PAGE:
New York, Metropolitan Opera – Season 2018-19
“SAMSON ET DALILA”
Opera in three acts, libretto by Ferdinand Lemaire.
Music by Camille Saint-Saëns
Samson ROBERTO ALAGNA / KRISTIAN BENEDIKT (debut)
Abimélech ELCHIN AZIZOV
High Priest of Dagon LAURENT NAOURI
First Philistine TONY STEVENSON
Second Philistine BRADLEY GARVIN
Messenger MARK SCHOWALTER
An Old Hebrew DMITRY BELOSSELSKIY
Dalila ELINA GARANČA
Orchestra and Chorus of the Metropolitan Opera
Conductor Sir Mark Elder
Chorus Master Donald Palumbo
Production Darko Tresnjak
Set Designer Alexander Dodge
Costume Designer Linda Cho
Lighting Designer Donald Holder
Choreographer Austin McCormick
New York City, 1 October, 2018
Samson et Dalila is a first-rate grand opera, if a bit old-fashioned for 1872. The story is clearly told, the music beautiful and suitable, the orchestration subtle and brilliant, the concluding coup de théâtre among the most thrilling of the lyric stage. This is not a piece with anything to apologize for. I don’t know why producers are embarrassed by it. In 1872, true, the use of an Old Testament story on the secular stage shocked the authorities; the opera could not be staged in France, in Great Britain, in parts of the United States. This discouraged the composer from completing it as anything but an oratorio, but when he played the great duet from Act II on the piano for his friend Franz Liszt, Liszt insisted it was wonderful (who would deny it?) and promised to get the opera produced in Weimar. And so he did. Samson soon triumphed everywhere.
So if you have great singers (and you only really need two), stage it! But why blush for it? The tenor, champion of his people, succumbs to the allure of the mezzo-soprano, priestess of a rival cult. He is blinded and then, at the height of the pagan merrymaking (Saint-Saëns had been vacationing in North Africa, and borrowed a lot of local color), Samson’s god restores his strength and is avenged. The collapse of the Temple after twenty minutes of thumping good Bacchanale is sure-fire. Audiences leap to their feet and scream with joy.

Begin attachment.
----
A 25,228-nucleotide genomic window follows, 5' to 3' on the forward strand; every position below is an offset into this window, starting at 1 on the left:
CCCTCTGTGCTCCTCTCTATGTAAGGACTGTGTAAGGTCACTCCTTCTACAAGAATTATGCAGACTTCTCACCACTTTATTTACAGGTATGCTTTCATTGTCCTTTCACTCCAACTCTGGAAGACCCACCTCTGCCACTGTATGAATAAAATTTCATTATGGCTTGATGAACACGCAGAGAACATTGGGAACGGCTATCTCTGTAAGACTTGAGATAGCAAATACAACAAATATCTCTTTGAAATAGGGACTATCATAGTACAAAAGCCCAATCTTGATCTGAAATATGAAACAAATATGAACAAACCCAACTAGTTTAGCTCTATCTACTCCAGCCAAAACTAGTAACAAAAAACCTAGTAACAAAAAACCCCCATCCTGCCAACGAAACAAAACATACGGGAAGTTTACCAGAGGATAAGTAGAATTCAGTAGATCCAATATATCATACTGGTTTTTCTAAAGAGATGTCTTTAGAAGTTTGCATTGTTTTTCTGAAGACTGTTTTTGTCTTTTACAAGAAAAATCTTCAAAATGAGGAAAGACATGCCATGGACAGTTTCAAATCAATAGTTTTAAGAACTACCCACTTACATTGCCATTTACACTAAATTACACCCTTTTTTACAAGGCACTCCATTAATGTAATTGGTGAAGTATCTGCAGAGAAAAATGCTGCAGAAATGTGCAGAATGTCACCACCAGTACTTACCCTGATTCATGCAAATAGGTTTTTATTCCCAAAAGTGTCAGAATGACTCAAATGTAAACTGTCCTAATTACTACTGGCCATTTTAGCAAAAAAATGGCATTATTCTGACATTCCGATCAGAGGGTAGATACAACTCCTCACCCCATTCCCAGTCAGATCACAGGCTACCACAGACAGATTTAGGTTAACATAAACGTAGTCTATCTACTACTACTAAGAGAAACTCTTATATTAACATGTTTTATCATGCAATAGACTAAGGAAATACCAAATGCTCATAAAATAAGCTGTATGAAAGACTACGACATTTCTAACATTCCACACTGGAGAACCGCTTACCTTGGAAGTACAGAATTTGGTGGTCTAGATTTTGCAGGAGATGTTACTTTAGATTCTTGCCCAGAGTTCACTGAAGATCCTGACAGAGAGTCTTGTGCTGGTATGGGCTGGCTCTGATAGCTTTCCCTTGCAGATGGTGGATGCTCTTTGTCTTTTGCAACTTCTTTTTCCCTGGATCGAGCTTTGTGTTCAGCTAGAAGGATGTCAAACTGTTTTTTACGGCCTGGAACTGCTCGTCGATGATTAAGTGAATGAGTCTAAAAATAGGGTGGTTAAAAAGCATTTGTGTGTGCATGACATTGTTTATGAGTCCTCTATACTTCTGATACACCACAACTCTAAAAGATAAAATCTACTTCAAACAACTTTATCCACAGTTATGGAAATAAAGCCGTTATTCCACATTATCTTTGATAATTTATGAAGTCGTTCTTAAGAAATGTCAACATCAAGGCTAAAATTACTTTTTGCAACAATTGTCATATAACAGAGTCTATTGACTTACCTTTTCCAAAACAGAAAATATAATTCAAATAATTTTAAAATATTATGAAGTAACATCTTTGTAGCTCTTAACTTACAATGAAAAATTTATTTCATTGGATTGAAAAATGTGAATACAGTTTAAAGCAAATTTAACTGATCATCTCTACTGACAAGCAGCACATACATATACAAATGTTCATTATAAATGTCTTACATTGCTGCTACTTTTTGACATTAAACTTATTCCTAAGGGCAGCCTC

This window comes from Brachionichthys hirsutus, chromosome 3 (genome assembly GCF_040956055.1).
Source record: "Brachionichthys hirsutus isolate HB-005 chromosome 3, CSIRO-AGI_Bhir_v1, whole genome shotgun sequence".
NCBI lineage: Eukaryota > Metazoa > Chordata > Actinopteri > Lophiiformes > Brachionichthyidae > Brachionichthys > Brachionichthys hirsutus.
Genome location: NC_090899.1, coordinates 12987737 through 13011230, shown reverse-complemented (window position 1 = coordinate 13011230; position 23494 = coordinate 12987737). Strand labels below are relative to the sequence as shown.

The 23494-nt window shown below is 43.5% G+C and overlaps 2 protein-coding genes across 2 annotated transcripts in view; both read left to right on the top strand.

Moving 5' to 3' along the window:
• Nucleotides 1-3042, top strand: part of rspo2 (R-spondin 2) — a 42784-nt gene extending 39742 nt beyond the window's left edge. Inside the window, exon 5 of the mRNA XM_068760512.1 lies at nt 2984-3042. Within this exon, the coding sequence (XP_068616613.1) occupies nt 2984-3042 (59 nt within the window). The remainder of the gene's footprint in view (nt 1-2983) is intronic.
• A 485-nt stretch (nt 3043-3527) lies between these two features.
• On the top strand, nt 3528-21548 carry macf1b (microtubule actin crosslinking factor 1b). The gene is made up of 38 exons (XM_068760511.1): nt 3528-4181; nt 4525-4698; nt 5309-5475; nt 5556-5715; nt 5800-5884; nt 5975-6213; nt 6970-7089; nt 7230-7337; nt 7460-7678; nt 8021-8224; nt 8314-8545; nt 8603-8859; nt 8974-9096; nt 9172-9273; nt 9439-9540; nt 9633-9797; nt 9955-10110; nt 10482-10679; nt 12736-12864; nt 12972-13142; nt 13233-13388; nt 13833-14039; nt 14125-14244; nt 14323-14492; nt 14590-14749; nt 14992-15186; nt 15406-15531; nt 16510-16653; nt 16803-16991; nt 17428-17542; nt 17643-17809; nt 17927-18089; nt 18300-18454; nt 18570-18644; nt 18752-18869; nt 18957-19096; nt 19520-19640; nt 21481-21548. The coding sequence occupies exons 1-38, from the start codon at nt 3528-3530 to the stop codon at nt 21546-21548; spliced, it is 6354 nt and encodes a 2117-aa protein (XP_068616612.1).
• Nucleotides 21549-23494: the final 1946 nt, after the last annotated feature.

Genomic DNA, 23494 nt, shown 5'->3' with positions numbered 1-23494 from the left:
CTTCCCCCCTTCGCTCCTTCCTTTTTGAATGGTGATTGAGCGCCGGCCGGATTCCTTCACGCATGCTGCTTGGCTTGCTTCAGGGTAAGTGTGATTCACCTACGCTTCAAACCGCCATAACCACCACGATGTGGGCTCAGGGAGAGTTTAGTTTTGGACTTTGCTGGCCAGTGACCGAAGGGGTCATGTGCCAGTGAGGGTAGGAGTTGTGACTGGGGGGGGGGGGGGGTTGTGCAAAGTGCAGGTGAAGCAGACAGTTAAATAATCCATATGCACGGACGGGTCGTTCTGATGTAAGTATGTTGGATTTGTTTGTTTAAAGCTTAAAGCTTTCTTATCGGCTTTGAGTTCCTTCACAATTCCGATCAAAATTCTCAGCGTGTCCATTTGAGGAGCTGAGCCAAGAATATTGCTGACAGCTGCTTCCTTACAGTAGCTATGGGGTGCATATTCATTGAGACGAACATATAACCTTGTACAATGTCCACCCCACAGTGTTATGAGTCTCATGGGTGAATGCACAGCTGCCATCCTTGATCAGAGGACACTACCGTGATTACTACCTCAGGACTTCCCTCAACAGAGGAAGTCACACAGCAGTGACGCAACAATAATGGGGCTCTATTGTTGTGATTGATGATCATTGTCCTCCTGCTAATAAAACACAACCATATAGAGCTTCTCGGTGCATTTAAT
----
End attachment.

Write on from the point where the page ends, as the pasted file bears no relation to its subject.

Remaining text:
Except at the Met in Darko Tresnjak’s new production. Mr. Tresnjak has a stage-high blue metal idol of Dagon, constructed as a cage full of writhing dancers. Okay. He presents a rather tedious ballet of nude men choreographed by Austin McCormick. Okay. The identical red costumes of the Philistine multitude resemble what Adelina Patti wore to play Rossini’s Semiramis in 1874, just to show how out-of-style pagans are. Okay. And then out comes our Samson—the second Samson of the night, actually, as I’ll explain below. And nothing happens. Samson sings an appeal to Jahweh. The Philistines go, “Ah!” The curtain comes down. No columns fall. No temple collapses. No one perishes. No one in the audience leaps to their feet in delight. I do not know why the Met and Mr. Tresnjak have spent so much money and worked so very hard to kill the dramatic excitement of one of the great moments of grand opera—but that is what they have done. It’s dead. The thrill is gone. Go home.